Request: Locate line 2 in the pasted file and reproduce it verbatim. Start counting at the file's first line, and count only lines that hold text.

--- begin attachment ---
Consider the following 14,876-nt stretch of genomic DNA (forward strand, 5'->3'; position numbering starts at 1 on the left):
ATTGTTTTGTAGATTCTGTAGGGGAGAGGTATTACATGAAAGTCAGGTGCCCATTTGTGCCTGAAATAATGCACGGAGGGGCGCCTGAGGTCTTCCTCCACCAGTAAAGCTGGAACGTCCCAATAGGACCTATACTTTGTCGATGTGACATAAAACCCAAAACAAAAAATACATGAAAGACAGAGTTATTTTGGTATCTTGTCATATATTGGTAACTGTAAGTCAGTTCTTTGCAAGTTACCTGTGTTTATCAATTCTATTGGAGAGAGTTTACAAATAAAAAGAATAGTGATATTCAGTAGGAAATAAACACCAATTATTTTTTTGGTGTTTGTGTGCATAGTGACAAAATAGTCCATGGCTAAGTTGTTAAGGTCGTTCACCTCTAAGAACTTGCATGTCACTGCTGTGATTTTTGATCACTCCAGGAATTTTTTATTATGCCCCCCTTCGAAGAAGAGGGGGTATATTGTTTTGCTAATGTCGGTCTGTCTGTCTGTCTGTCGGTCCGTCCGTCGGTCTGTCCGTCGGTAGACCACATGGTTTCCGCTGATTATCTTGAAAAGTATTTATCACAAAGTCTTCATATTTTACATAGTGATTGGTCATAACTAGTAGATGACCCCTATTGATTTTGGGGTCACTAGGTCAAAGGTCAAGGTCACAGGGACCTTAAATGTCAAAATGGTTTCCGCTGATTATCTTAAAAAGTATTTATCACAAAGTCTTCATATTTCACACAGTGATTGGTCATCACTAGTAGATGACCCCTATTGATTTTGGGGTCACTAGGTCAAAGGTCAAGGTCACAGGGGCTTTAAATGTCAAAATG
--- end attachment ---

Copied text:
ATTGTTTTGTAGATTCTGTAGGGGAGAGGTATTACATGAAAGTCAGGTGCCCATTTGTGCCTGAAATAATGCACGGAGGGGCGCCTGAGGTCTTCCTCCACCAGTAAAGCTGGAACGTCCCAATAGGACCTATACTTTGTCGATGTGACATAAAACCCAAAACAAAAAATACATGAAAGACAGAGTTATTTTGGTATCTTGTCATATATTGGTAACTGTAAGTCAGTTCTTTGCAAGTTACCTGTGTTTATCAATTCTATTGGAGAGAGTTTACAAATAAAAAGAATAGTGATATTCAGTAGGAAATAAACACCAATTATTTTTTTGGTGTTTGTGTGCATAGTGACAAAATAGTCCATGGCTAAGTTGTTAAGGTCGTTCACCTCTAAGAACTTGCATGTCACTGCTGTGATTTTTGATCACTCCAGGAATTTTTTATTATGCCCCCCTTCGAAGAAGAGGGGGTATATTGTTTTGCTAATGTCGGTCTGTCTGTCTGTCTGTCGGTCCGTCCGTCGGTCTGTCCGTCGGTAGACCACATGGTTTCCGCTGATTATCTTGAAAAGTATTTATCACAAAGTCTTCATATTTTACATAGTGATTGGTCATAACTAGTAGATGACCCCTATTGATTTTGGGGTCACTAGGTCAAAGGTCAAGGTCACAGGGACCTTAAATGTCAAAATGGTTTCCGCTGATTATCTTAAAAAGTATTTATCACAAAGTCTTCATATTTCACACAGTGATTGGTCATCACTAGTAGATGACCCCTATTGATTTTGGGGTCACTAGGTCAAAGGTCAAGGTCACAGGGGCTTTAAATGTCAAAATG